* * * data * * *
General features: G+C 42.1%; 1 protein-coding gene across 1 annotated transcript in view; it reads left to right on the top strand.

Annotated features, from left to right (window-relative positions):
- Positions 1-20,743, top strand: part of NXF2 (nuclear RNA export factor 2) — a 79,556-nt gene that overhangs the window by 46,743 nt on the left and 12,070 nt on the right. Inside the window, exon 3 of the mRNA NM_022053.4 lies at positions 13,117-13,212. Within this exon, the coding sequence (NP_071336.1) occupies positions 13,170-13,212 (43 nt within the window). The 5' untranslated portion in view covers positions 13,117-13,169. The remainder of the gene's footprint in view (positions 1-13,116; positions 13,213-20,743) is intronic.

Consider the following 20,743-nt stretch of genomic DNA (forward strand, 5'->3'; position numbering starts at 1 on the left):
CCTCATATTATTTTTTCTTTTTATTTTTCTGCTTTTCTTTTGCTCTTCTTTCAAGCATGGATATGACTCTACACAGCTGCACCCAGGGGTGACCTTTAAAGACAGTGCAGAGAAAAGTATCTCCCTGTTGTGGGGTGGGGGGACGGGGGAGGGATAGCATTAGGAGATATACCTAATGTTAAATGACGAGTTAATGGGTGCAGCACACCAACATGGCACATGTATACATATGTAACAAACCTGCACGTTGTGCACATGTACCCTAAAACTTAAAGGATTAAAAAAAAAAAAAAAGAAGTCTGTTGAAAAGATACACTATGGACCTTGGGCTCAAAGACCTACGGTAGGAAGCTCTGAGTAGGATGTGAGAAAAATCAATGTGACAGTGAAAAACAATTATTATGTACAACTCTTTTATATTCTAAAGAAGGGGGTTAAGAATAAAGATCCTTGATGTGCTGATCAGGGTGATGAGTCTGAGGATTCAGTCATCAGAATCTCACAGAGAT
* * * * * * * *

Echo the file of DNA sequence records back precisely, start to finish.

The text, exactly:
General features: G+C 42.1%; 1 protein-coding gene across 1 annotated transcript in view; it reads left to right on the top strand.

Annotated features, from left to right (window-relative positions):
- Positions 1-20,743, top strand: part of NXF2 (nuclear RNA export factor 2) — a 79,556-nt gene that overhangs the window by 46,743 nt on the left and 12,070 nt on the right. Inside the window, exon 3 of the mRNA NM_022053.4 lies at positions 13,117-13,212. Within this exon, the coding sequence (NP_071336.1) occupies positions 13,170-13,212 (43 nt within the window). The 5' untranslated portion in view covers positions 13,117-13,169. The remainder of the gene's footprint in view (positions 1-13,116; positions 13,213-20,743) is intronic.

Consider the following 20,743-nt stretch of genomic DNA (forward strand, 5'->3'; position numbering starts at 1 on the left):
CCTCATATTATTTTTTCTTTTTATTTTTCTGCTTTTCTTTTGCTCTTCTTTCAAGCATGGATATGACTCTACACAGCTGCACCCAGGGGTGACCTTTAAAGACAGTGCAGAGAAAAGTATCTCCCTGTTGTGGGGTGGGGGGACGGGGGAGGGATAGCATTAGGAGATATACCTAATGTTAAATGACGAGTTAATGGGTGCAGCACACCAACATGGCACATGTATACATATGTAACAAACCTGCACGTTGTGCACATGTACCCTAAAACTTAAAGGATTAAAAAAAAAAAAAAAGAAGTCTGTTGAAAAGATACACTATGGACCTTGGGCTCAAAGACCTACGGTAGGAAGCTCTGAGTAGGATGTGAGAAAAATCAATGTGACAGTGAAAAACAATTATTATGTACAACTCTTTTATATTCTAAAGAAGGGGGTTAAGAATAAAGATCCTTGATGTGCTGATCAGGGTGATGAGTCTGAGGATTCAGTCATCAGAATCTCACAGAGAT